Flowers are a fickle thing, they are there in beginnings and endings and loyal to neither.
He thought back to the beginning, eight years ago that seemed like a lifetime and a second all at once. It was a Wednesday evening and he was in the classic mid-week rut, wishing he hadn’t already told his friends he’d be at aperitivo after work. The isolation of his apartment and a solitary Nastro Azzurro on the couch with the game on was tempting. But one of his pet peeves was cancelling at the last minute, so he begrudgingly buttoned his trench, popped the collar against the light breeze and headed off towards Piazza Duomo. As he passed his reflection in the Prada window front, he took stock of his reflection: tall, broad-shouldered, young enough to still be reckless on occasion, light brown hair a little too messy to pass for being intentional, hazel eyes that his carta d’identità decided to call “verde”, and a 5 o’clock shadow that already looked like he hadn’t shaved in days. No, he didn’t look classically Italian and the only thing that gave him away was his perfectly pressed blue shirt and leather shoes. As an art director, he was used to curating beauty. It was probably his downfall because beauty is always evolving and so did his girlfriends, to satisfy the peaks and valleys of a life inundated by beautiful things. Sometimes he blamed it on Italy as well, he was surrounded by beauty. If you don’t stop in your tracks to admire one church, you’ll just as easily find another, more stunning, a few blocks on. At least this is what he always believed until that Wednesday evening in primavera when he saw her.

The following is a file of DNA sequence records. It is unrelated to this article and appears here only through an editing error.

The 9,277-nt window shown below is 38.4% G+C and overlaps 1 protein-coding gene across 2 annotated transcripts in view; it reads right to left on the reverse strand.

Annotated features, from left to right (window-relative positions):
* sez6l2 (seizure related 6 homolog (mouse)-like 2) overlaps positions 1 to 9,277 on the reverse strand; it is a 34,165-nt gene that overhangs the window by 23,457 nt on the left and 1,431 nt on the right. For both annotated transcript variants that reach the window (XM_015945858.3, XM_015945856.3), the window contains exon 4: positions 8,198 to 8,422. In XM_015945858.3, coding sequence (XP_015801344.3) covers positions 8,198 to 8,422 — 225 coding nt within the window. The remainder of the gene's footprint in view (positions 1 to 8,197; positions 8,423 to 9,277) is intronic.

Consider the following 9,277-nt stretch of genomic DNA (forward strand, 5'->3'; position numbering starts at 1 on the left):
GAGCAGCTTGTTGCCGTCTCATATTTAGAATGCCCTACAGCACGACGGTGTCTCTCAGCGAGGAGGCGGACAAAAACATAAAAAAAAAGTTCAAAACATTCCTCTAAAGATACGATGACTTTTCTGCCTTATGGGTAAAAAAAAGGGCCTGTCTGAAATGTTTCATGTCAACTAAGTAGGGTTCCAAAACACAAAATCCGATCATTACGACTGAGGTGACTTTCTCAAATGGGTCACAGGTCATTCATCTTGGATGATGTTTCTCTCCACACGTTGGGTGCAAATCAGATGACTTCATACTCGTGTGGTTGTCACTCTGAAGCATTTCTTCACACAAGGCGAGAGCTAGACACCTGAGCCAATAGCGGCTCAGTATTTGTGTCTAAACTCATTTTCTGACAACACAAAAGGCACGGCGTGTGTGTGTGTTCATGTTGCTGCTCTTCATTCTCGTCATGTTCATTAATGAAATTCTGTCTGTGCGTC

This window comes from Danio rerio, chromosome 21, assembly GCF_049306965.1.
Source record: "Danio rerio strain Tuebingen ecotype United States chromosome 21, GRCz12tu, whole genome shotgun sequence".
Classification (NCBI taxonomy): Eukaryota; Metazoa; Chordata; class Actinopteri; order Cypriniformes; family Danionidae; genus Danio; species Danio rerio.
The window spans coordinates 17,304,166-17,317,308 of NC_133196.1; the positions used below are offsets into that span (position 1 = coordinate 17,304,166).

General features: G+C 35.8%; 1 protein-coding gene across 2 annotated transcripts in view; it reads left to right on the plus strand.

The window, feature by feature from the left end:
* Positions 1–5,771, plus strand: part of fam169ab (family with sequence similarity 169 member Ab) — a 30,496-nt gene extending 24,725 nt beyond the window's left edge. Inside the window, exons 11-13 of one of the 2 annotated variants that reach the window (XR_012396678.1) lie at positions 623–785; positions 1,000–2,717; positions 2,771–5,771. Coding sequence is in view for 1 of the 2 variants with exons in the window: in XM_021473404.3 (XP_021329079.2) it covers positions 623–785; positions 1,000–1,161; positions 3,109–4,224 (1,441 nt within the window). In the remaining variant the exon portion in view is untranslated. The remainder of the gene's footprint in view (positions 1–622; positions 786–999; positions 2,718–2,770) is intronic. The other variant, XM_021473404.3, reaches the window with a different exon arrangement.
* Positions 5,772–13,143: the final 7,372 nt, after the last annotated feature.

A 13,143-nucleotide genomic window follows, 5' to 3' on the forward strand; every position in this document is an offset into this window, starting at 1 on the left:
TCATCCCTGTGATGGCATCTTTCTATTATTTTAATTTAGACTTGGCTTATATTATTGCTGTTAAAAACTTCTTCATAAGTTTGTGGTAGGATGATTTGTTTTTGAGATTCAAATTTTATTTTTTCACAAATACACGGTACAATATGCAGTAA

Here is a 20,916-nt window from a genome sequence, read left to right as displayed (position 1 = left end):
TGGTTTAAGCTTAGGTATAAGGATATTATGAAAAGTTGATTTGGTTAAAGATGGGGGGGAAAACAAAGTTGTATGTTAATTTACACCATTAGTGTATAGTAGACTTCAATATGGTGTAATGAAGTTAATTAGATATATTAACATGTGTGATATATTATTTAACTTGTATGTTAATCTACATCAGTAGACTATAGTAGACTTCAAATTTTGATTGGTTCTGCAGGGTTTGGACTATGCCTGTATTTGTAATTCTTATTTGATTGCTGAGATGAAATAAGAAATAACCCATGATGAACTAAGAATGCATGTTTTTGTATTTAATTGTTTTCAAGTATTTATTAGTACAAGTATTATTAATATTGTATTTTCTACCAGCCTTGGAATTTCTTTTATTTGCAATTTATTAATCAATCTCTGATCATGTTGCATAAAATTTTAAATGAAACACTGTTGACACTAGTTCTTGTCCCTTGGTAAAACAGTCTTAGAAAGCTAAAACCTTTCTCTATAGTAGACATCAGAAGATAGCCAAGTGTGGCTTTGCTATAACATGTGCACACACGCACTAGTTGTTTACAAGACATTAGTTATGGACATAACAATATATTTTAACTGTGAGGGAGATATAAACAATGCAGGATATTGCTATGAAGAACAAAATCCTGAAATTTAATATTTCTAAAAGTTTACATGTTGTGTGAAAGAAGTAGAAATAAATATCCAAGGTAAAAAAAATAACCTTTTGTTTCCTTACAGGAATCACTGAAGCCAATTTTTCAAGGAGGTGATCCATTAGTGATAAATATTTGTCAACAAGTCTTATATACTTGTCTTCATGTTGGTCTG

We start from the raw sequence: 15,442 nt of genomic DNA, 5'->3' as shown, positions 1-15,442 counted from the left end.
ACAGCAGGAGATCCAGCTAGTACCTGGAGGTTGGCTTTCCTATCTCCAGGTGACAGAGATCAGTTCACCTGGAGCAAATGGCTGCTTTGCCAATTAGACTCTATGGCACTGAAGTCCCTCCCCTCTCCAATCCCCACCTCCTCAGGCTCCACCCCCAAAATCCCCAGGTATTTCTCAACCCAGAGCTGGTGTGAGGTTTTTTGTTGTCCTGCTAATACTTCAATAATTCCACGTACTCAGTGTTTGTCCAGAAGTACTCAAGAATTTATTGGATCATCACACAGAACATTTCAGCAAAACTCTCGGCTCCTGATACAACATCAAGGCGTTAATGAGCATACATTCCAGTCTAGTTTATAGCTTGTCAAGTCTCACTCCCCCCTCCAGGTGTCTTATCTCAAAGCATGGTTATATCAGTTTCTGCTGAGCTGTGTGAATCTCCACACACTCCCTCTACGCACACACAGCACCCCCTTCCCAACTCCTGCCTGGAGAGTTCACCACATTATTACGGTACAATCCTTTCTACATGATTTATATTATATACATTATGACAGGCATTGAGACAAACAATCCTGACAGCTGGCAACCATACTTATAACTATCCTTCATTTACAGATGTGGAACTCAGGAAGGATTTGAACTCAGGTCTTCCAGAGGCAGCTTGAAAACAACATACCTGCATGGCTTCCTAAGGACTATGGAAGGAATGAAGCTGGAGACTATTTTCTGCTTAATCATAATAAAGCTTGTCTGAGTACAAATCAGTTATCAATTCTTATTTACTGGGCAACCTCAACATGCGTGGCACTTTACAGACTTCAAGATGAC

She wasn’t classically beautiful, she was like that first church that you could walk by in hopes of finding a better one. Especially in a town like Milan. Thinking about it now, it was something about her that was indefinable, a combination of things, a chemical equation that resulted in alchemy. Her long, dark hair falling down her back as she laughed deeply, her head thrown back as if she were laughing at God, her leather glove clad-hand gripping a book that he couldn’t make out. He would later discover it was a copy of The Unbearable Lightness of Being. Had he known how this would all turn out, he would have realized that the book was a sign. Yet, as so many men before him in history, a glance was enough. A laugh was all it took. He was entranced, spellbound by her presence. Not by her literal presence but the way in which she was present like no other woman he had ever known. She was living in that moment that he saw her across the via, not only existing like so many of us are. She was exuberant, radiant, and real. She made him want to live.
Those words were the beginning, and strangely also the end if read with the end in mind. She made him want to live. And so he left.
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In the first eBook:
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